• A SecurityException will be thrown if targetPackage already
    has an installer package, and that installer package is not signed with
    the same certificate as the calling application.

The appearance, yet again, of the stock phrase

signed with the same certificate

leads us to expect that the method will use the compareSignatures method and indeed it does.

File

    $(ANDROID_SRC)/frameworks/base/services/java/com/android/server/pm/PackageManagerService.java

Source

    ...
    
    public void setInstallerPackageName(String targetPackage, String installerPackageName) {
        final int uid = Binder.getCallingUid();
        // writer
        synchronized (mPackages) {
            PackageSetting targetPackageSetting = mSettings.mPackages.get(targetPackage);
            if (targetPackageSetting == null) {
                throw new IllegalArgumentException("Unknown target package: " + targetPackage);
            }
    
            PackageSetting installerPackageSetting;
            if (installerPackageName != null) {
                installerPackageSetting = mSettings.mPackages.get(installerPackageName);
                if (installerPackageSetting == null) {
                    throw new IllegalArgumentException("Unknown installer package: "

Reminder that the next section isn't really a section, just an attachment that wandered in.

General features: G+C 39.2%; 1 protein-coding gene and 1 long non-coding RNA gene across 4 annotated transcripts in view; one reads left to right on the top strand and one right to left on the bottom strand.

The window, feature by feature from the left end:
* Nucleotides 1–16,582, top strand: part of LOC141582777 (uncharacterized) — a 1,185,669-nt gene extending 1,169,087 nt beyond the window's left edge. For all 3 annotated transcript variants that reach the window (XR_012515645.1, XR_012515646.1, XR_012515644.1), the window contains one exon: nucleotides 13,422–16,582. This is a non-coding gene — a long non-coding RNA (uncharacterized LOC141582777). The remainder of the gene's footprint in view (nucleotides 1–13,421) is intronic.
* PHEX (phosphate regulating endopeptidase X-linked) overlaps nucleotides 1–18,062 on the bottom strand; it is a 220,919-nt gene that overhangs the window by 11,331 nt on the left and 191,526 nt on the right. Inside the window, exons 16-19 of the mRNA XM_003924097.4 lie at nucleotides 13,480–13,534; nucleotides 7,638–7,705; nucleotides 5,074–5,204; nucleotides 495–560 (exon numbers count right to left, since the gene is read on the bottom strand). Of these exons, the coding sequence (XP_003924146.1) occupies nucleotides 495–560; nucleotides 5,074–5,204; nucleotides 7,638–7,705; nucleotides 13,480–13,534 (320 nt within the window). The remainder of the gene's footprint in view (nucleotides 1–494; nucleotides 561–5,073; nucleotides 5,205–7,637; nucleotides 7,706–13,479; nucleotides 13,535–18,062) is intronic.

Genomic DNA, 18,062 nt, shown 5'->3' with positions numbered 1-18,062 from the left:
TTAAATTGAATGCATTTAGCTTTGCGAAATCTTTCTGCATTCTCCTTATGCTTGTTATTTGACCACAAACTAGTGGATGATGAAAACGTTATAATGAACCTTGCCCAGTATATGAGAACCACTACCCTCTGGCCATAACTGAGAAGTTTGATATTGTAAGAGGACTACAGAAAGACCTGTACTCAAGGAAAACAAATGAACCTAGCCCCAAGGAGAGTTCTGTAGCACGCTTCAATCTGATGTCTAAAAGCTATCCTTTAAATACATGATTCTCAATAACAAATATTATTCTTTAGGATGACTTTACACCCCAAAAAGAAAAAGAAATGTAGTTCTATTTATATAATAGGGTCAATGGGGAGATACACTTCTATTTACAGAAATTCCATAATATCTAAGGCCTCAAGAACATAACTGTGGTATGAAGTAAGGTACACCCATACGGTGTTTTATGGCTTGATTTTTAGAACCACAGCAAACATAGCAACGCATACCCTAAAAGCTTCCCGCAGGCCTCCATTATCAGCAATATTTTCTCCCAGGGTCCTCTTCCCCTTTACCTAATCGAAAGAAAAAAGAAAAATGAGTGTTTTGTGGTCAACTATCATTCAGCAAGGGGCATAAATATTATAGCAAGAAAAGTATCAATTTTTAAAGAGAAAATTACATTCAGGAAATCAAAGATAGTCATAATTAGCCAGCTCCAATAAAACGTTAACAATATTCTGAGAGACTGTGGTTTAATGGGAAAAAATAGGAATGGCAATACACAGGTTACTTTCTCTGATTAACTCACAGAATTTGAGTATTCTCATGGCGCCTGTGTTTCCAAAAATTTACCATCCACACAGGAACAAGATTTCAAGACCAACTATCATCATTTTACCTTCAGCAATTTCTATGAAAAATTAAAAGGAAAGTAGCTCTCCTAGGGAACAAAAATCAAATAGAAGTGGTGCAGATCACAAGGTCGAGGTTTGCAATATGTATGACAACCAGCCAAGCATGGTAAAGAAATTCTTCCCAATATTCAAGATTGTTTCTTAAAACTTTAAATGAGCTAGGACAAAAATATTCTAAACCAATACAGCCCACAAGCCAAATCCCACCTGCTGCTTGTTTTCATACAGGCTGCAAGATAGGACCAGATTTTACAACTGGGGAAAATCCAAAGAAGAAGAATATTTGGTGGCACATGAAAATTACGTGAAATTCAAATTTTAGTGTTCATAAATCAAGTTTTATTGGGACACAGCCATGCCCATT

+ installerPackageName);
                }
            } else {
                installerPackageSetting = null;
            }
    
            Signature[] callerSignature;
            Object obj = mSettings.getUserIdLPr(uid);
            if (obj != null) {
                if (obj instanceof SharedUserSetting) {
                    callerSignature = ((SharedUserSetting)obj).signatures.mSignatures;
                } else if (obj instanceof PackageSetting) {
                    callerSignature = ((PackageSetting)obj).signatures.mSignatures;
                } else {
                    throw new SecurityException("Bad object " + obj + " for uid " + uid);
                }
            } else {
                throw new SecurityException("Unknown calling uid " + uid);
            }
    
            // Verify: can't set installerPackageName to a package that is
            // not signed with the same cert as the caller.
            if (installerPackageSetting != null) {
                if (compareSignatures(callerSignature,